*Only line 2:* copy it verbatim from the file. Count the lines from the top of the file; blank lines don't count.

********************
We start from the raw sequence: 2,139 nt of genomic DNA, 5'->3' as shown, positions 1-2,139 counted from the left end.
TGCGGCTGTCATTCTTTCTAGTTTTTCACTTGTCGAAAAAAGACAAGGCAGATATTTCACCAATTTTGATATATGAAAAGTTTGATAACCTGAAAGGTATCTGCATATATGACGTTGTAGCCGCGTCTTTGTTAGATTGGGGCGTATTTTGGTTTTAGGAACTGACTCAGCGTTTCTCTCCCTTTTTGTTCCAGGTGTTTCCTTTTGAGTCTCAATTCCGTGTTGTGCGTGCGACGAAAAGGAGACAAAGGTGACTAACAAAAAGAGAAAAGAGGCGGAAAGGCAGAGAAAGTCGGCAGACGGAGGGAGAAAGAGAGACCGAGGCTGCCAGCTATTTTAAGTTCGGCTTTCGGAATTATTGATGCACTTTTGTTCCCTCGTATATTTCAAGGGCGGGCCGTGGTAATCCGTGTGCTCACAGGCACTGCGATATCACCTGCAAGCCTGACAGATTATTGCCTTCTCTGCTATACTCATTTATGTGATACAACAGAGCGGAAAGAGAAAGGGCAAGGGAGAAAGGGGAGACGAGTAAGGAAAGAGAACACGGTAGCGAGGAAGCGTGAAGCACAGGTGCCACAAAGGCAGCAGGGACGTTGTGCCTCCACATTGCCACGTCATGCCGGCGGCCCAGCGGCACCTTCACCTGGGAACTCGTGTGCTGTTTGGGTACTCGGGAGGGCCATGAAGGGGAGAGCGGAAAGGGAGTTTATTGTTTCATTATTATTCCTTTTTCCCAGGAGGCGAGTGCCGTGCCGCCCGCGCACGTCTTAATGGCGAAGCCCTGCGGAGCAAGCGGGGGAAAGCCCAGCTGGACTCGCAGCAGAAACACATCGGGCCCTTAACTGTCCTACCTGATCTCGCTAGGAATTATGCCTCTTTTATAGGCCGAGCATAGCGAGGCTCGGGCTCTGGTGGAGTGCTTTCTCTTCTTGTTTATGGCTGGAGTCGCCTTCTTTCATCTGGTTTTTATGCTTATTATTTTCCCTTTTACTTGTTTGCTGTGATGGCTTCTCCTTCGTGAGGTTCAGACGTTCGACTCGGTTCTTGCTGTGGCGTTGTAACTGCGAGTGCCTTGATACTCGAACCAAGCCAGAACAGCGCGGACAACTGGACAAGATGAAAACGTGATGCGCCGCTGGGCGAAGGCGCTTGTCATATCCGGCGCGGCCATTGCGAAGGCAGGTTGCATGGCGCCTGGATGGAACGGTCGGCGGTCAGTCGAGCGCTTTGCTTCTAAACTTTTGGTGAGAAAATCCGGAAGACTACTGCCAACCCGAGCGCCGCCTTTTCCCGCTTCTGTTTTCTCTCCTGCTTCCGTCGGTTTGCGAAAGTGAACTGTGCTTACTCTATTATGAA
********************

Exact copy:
TGCGGCTGTCATTCTTTCTAGTTTTTCACTTGTCGAAAAAAGACAAGGCAGATATTTCACCAATTTTGATATATGAAAAGTTTGATAACCTGAAAGGTATCTGCATATATGACGTTGTAGCCGCGTCTTTGTTAGATTGGGGCGTATTTTGGTTTTAGGAACTGACTCAGCGTTTCTCTCCCTTTTTGTTCCAGGTGTTTCCTTTTGAGTCTCAATTCCGTGTTGTGCGTGCGACGAAAAGGAGACAAAGGTGACTAACAAAAAGAGAAAAGAGGCGGAAAGGCAGAGAAAGTCGGCAGACGGAGGGAGAAAGAGAGACCGAGGCTGCCAGCTATTTTAAGTTCGGCTTTCGGAATTATTGATGCACTTTTGTTCCCTCGTATATTTCAAGGGCGGGCCGTGGTAATCCGTGTGCTCACAGGCACTGCGATATCACCTGCAAGCCTGACAGATTATTGCCTTCTCTGCTATACTCATTTATGTGATACAACAGAGCGGAAAGAGAAAGGGCAAGGGAGAAAGGGGAGACGAGTAAGGAAAGAGAACACGGTAGCGAGGAAGCGTGAAGCACAGGTGCCACAAAGGCAGCAGGGACGTTGTGCCTCCACATTGCCACGTCATGCCGGCGGCCCAGCGGCACCTTCACCTGGGAACTCGTGTGCTGTTTGGGTACTCGGGAGGGCCATGAAGGGGAGAGCGGAAAGGGAGTTTATTGTTTCATTATTATTCCTTTTTCCCAGGAGGCGAGTGCCGTGCCGCCCGCGCACGTCTTAATGGCGAAGCCCTGCGGAGCAAGCGGGGGAAAGCCCAGCTGGACTCGCAGCAGAAACACATCGGGCCCTTAACTGTCCTACCTGATCTCGCTAGGAATTATGCCTCTTTTATAGGCCGAGCATAGCGAGGCTCGGGCTCTGGTGGAGTGCTTTCTCTTCTTGTTTATGGCTGGAGTCGCCTTCTTTCATCTGGTTTTTATGCTTATTATTTTCCCTTTTACTTGTTTGCTGTGATGGCTTCTCCTTCGTGAGGTTCAGACGTTCGACTCGGTTCTTGCTGTGGCGTTGTAACTGCGAGTGCCTTGATACTCGAACCAAGCCAGAACAGCGCGGACAACTGGACAAGATGAAAACGTGATGCGCCGCTGGGCGAAGGCGCTTGTCATATCCGGCGCGGCCATTGCGAAGGCAGGTTGCATGGCGCCTGGATGGAACGGTCGGCGGTCAGTCGAGCGCTTTGCTTCTAAACTTTTGGTGAGAAAATCCGGAAGACTACTGCCAACCCGAGCGCCGCCTTTTCCCGCTTCTGTTTTCTCTCCTGCTTCCGTCGGTTTGCGAAAGTGAACTGTGCTTACTCTATTATGAA